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With Missiles in Red Sea, More Efficient Anti-Drone Methods Needed
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 McAlinden Research Partners McAlinden Research shares a deep dive into the current costs to counter militant armaments and how drone warfare is evolving.

A wave of unmanned aerial vehicle (UAV) attacks on more than a dozen commercial vessels in the Red Sea by Yemen's Houthi militants have managed to divert hundreds of ships away from the Suez Canal and toward a long-winded detour around Africa's southern coast. The canal is the gateway to the Red Sea, one of the most traversed shipping routes in the world. The sea then bottlenecks into the Bab al-Mandab Strait, a sea lane as narrow as 26km in some portions, sandwiched between Eritrea and Djibouti on the west and Yemen on the East. Ships avoiding the Red Sea and its precarious strait will add about 6,000 nautical miles and 10-14 days to their transit time between Europe and Africa. Amid risks to their crewmen and spiking insurance rates, Maersk, Hapag Lloyd, Mediterranean Shipping Company (MSC), CMA CGM, Evergreen, and BP are among the firms that have announced that they will be pausing their ships' journeys in the Red Sea.

In response to the Houthi attacks, the U.S. is leading a multinational coalition meant to defend civilian vessels moving through the Red Sea. Per U.S. Secretary of Defense Lloyd Austin, Operation Prosperity Guardian will be undertaken in partnership with the UK, Bahrain, Canada, France, Italy, the Netherlands, Norway, Seychelles, and Spain. The most common weapon of choice for the Houthis is the increasingly popular kamikaze-style drone. These UAVs carry a payload of explosives and are meant to crash directly into their target.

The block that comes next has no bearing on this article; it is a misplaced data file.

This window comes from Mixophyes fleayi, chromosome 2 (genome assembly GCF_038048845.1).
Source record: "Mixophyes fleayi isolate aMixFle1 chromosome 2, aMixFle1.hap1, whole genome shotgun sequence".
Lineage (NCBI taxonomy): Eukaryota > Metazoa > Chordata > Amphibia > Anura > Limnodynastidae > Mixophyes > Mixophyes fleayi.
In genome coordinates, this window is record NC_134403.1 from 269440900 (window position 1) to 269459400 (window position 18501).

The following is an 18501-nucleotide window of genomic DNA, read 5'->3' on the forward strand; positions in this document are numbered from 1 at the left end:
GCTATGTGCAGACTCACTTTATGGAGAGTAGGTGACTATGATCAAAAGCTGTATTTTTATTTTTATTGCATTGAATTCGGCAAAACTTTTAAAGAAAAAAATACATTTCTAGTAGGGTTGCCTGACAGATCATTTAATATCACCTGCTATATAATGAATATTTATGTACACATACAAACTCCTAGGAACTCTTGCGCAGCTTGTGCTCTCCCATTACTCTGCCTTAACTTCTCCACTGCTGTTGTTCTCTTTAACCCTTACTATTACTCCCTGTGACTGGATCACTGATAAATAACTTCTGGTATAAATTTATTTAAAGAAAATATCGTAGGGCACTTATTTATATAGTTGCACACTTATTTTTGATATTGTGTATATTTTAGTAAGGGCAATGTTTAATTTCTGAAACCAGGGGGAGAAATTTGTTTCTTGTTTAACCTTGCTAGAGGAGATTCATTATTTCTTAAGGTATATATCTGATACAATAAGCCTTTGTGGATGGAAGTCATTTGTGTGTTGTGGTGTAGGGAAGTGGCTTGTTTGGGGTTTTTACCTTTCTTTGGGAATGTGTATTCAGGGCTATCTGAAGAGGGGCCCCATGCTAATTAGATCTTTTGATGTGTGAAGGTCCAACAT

As of December 19, U.S. Navy destroyers have shot down 38 drones and multiple missiles in the Red Sea over the past two months. However, 14 of those drone downings occurred last Saturday. That indicates that the Houthis are scaling up their attacks and, moreover, they could eventually use coordinated swarms of drones to try and overwhelm the resources of more advanced military powers. A U.S. destroyer will only be able to fire so many missiles before it needs to return to a dock to re-fit and re-arm. When dealing with drone fleets of hundreds or thousands, this could become an overwhelming burden. Ukrainian military command has recently disclosed plans to produce one million (first-person view) FPV drones, as well as more than 11,000 medium and long-range attack drones next year to aid in their defense against the ongoing Russian invasion.

In generating our in-depth coverage of the war in Ukraine and its implications for investors, MRP has viewed video footage from the battlefield dominated by clips of small kamikaze drones flying directly into armored vehicles, artillery launchers, and other expensive equipment, as well as dropping grenades into trenches and neutralizing the defensive advantage these fortifications can provide. Not only are the frequency of drone-based assaults a concern for U.S. air defense capabilities but the cost imbalance as well. The payloads of small, improvised drones can punch well above what their cost would suggest, damaging or completely destroying multimillion-dollar tanks, air defense systems, and artillery pieces. Politico reports that the cost of using expensive naval interception missiles can run up to $2.1 million a shot. Their targets in the Red Sea are typically cheaply-made drones — estimated to cost just a couple thousand dollars. We've previously noted that improvised FPV drones being utilized on both sides of the Russo-Ukrainian war can deal significant damage to armored vehicles and other critical military equipment at a cost of just $200 – $400.